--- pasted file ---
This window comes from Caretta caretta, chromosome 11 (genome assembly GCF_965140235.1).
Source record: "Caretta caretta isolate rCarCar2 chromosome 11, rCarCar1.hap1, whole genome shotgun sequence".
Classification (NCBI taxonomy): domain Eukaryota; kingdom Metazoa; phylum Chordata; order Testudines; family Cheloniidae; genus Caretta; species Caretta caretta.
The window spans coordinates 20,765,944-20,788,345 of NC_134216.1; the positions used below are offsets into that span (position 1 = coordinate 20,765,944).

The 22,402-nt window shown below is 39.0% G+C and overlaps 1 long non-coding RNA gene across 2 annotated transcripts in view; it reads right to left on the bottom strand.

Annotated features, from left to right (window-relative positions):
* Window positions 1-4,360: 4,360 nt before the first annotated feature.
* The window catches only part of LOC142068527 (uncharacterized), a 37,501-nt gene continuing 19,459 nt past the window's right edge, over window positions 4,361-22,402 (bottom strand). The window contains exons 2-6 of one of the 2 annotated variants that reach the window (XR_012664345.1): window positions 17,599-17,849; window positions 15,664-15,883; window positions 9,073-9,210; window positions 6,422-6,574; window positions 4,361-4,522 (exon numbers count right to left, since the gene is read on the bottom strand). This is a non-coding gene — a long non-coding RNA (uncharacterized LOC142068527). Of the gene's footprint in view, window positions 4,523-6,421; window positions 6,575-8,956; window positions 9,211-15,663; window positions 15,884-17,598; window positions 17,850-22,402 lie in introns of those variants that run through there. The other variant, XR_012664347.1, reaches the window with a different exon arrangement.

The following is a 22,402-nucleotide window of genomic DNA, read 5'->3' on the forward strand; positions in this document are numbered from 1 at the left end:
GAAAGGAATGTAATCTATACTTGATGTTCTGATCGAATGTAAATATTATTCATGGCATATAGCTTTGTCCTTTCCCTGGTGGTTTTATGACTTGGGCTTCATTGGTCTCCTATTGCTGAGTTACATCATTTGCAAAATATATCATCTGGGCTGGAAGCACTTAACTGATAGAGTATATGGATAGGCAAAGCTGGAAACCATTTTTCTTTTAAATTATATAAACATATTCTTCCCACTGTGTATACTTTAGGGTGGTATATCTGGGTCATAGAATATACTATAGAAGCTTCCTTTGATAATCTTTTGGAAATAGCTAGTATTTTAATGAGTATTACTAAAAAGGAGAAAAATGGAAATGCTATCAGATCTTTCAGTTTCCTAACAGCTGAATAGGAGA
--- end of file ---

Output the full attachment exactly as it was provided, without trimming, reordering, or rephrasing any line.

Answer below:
This window comes from Caretta caretta, chromosome 11 (genome assembly GCF_965140235.1).
Source record: "Caretta caretta isolate rCarCar2 chromosome 11, rCarCar1.hap1, whole genome shotgun sequence".
Classification (NCBI taxonomy): domain Eukaryota; kingdom Metazoa; phylum Chordata; order Testudines; family Cheloniidae; genus Caretta; species Caretta caretta.
The window spans coordinates 20,765,944-20,788,345 of NC_134216.1; the positions used below are offsets into that span (position 1 = coordinate 20,765,944).

The 22,402-nt window shown below is 39.0% G+C and overlaps 1 long non-coding RNA gene across 2 annotated transcripts in view; it reads right to left on the bottom strand.

Annotated features, from left to right (window-relative positions):
* Window positions 1-4,360: 4,360 nt before the first annotated feature.
* The window catches only part of LOC142068527 (uncharacterized), a 37,501-nt gene continuing 19,459 nt past the window's right edge, over window positions 4,361-22,402 (bottom strand). The window contains exons 2-6 of one of the 2 annotated variants that reach the window (XR_012664345.1): window positions 17,599-17,849; window positions 15,664-15,883; window positions 9,073-9,210; window positions 6,422-6,574; window positions 4,361-4,522 (exon numbers count right to left, since the gene is read on the bottom strand). This is a non-coding gene — a long non-coding RNA (uncharacterized LOC142068527). Of the gene's footprint in view, window positions 4,523-6,421; window positions 6,575-8,956; window positions 9,211-15,663; window positions 15,884-17,598; window positions 17,850-22,402 lie in introns of those variants that run through there. The other variant, XR_012664347.1, reaches the window with a different exon arrangement.

The following is a 22,402-nucleotide window of genomic DNA, read 5'->3' on the forward strand; positions in this document are numbered from 1 at the left end:
GAAAGGAATGTAATCTATACTTGATGTTCTGATCGAATGTAAATATTATTCATGGCATATAGCTTTGTCCTTTCCCTGGTGGTTTTATGACTTGGGCTTCATTGGTCTCCTATTGCTGAGTTACATCATTTGCAAAATATATCATCTGGGCTGGAAGCACTTAACTGATAGAGTATATGGATAGGCAAAGCTGGAAACCATTTTTCTTTTAAATTATATAAACATATTCTTCCCACTGTGTATACTTTAGGGTGGTATATCTGGGTCATAGAATATACTATAGAAGCTTCCTTTGATAATCTTTTGGAAATAGCTAGTATTTTAATGAGTATTACTAAAAAGGAGAAAAATGGAAATGCTATCAGATCTTTCAGTTTCCTAACAGCTGAATAGGAGA